Here's an argument you'll often hear from opponents of same-sex marriage: it's a sideshow, a distraction from the real work of fixing Rhode Island's economy, a concern of a relatively small group of gays, lesbians, and their progressive allies.
But a new Brown University poll provides a challenge to that line of argument.
The survey, conducted February 21-23, shows strong support for gay nuptials, with 60 percent in favor and 26 percent opposed. Nothing new there. Other recent polls (here and here) have shown similar results. But the Brown survey also found that, among supporters, 62 percent "strongly favor" gay marriage.
I think it's reasonable to assume that this cohort - nearly four in 10 Rhode Islanders - believe passage of a same-sex nuptials bill should be a priority (if not the priority) for the General Assembly. If you add in the 60 percent of opponents who "strongly oppose" gay marriage, you've got more than half of Rhode Island charged up about the issue. This is not, as some would suggest, a marginal concern.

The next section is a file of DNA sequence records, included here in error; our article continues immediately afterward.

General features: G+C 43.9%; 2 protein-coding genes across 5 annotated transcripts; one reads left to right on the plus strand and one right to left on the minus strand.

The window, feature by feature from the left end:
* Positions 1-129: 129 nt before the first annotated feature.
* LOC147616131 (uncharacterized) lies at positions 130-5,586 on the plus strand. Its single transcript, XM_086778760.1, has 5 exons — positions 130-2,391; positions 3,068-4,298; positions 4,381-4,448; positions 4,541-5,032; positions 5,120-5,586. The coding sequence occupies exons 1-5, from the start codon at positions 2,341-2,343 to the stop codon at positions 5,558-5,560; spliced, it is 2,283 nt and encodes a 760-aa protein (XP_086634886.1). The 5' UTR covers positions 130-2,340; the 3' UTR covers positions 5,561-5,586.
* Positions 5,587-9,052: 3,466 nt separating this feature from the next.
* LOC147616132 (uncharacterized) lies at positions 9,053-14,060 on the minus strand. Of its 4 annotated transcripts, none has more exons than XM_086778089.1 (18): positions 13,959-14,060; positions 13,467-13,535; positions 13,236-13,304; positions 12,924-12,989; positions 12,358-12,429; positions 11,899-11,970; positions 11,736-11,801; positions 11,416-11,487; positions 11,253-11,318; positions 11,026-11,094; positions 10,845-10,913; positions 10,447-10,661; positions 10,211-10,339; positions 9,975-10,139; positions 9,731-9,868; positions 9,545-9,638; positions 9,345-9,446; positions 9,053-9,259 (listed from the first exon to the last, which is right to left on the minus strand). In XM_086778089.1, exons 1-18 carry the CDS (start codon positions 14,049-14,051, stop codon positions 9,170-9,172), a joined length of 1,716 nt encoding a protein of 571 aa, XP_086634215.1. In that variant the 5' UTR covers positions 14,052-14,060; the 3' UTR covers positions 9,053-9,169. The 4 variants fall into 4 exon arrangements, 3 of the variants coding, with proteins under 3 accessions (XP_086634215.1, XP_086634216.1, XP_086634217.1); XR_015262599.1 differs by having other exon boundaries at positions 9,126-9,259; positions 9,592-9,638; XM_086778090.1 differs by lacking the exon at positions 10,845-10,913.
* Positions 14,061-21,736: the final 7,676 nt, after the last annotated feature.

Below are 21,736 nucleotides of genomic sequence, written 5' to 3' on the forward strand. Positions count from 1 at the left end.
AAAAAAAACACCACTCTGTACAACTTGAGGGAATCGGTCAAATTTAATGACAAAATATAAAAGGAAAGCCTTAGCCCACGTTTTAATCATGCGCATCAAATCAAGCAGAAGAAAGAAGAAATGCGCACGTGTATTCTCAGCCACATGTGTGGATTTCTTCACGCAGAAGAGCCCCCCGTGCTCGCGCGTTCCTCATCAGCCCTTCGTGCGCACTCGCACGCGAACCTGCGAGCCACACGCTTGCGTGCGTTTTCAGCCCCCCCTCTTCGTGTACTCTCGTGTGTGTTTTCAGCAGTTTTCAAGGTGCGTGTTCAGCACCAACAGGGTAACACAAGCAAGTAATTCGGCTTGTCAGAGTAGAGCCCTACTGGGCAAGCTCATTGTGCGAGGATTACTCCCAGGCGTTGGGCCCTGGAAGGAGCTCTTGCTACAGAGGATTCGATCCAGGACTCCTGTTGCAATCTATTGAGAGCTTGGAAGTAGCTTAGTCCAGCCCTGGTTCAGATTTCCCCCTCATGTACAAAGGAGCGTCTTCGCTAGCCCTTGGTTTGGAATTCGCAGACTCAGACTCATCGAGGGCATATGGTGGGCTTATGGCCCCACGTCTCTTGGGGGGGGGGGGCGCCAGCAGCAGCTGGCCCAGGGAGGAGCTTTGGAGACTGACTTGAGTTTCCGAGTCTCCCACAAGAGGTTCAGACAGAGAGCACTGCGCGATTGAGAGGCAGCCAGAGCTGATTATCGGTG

Of course, that's not to say that Rhode Islanders believe same-sex marriage should be the state government's primary concern. Not at all. Jobs and the economy are surely at the top of the list. But it's not as if the public has great faith in the state's political leadership to right the ship.
When the Brown pollsters asked voters how much confidence they have in officials "to make the right decisions for the state's future," just 16.7 percent said they had a "great amount" or "good amount" of confidence. Not a direct question about Smith Hill's fiscal stewardship, of course. But in the wake of the 38 Studios fiasco, it's hard to imagine such a direct question yielding a better result.